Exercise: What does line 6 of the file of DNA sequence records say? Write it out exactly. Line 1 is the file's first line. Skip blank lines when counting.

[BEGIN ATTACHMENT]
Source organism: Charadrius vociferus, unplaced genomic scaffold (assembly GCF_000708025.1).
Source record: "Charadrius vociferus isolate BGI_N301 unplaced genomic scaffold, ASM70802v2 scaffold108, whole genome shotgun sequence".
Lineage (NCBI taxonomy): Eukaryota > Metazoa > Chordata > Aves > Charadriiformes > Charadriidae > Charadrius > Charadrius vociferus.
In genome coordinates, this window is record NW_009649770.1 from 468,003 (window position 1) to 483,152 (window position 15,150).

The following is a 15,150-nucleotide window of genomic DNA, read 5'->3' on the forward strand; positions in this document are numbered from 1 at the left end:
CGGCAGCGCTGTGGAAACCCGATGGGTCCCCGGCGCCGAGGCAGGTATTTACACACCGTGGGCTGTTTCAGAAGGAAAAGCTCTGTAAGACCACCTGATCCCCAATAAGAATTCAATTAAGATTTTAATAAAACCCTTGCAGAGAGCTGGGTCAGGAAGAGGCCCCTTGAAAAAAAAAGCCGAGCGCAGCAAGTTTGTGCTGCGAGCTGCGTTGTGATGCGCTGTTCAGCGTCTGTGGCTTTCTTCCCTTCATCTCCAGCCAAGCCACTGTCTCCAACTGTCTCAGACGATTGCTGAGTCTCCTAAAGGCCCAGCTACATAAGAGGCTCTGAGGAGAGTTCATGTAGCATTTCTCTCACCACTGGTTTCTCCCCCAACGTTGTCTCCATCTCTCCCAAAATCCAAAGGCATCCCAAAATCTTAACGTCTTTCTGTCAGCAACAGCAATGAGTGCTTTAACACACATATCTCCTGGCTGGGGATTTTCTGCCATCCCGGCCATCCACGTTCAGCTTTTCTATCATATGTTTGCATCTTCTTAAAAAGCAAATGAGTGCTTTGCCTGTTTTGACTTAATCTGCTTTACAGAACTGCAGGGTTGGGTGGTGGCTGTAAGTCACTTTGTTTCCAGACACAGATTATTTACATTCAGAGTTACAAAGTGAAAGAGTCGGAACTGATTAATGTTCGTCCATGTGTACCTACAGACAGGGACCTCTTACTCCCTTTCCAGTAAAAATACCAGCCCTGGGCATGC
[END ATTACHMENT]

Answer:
CGGCAGCGCTGTGGAAACCCGATGGGTCCCCGGCGCCGAGGCAGGTATTTACACACCGTGGGCTGTTTCAGAAGGAAAAGCTCTGTAAGACCACCTGATCCCCAATAAGAATTCAATTAAGATTTTAATAAAACCCTTGCAGAGAGCTGGGTCAGGAAGAGGCCCCTTGAAAAAAAAAGCCGAGCGCAGCAAGTTTGTGCTGCGAGCTGCGTTGTGATGCGCTGTTCAGCGTCTGTGGCTTTCTTCCCTTCATCTCCAGCCAAGCCACTGTCTCCAACTGTCTCAGACGATTGCTGAGTCTCCTAAAGGCCCAGCTACATAAGAGGCTCTGAGGAGAGTTCATGTAGCATTTCTCTCACCACTGGTTTCTCCCCCAACGTTGTCTCCATCTCTCCCAAAATCCAAAGGCATCCCAAAATCTTAACGTCTTTCTGTCAGCAACAGCAATGAGTGCTTTAACACACATATCTCCTGGCTGGGGATTTTCTGCCATCCCGGCCATCCACGTTCAGCTTTTCTATCATATGTTTGCATCTTCTTAAAAAGCAAATGAGTGCTTTGCCTGTTTTGACTTAATCTGCTTTACAGAACTGCAGGGTTGGGTGGTGGCTGTAAGTCACTTTGTTTCCAGACACAGATTATTTACATTCAGAGTTACAAAGTGAAAGAGTCGGAACTGATTAATGTTCGTCCATGTGTACCTACAGACAGGGACCTCTTACTCCCTTTCCAGTAAAAATACCAGCCCTGGGCATGC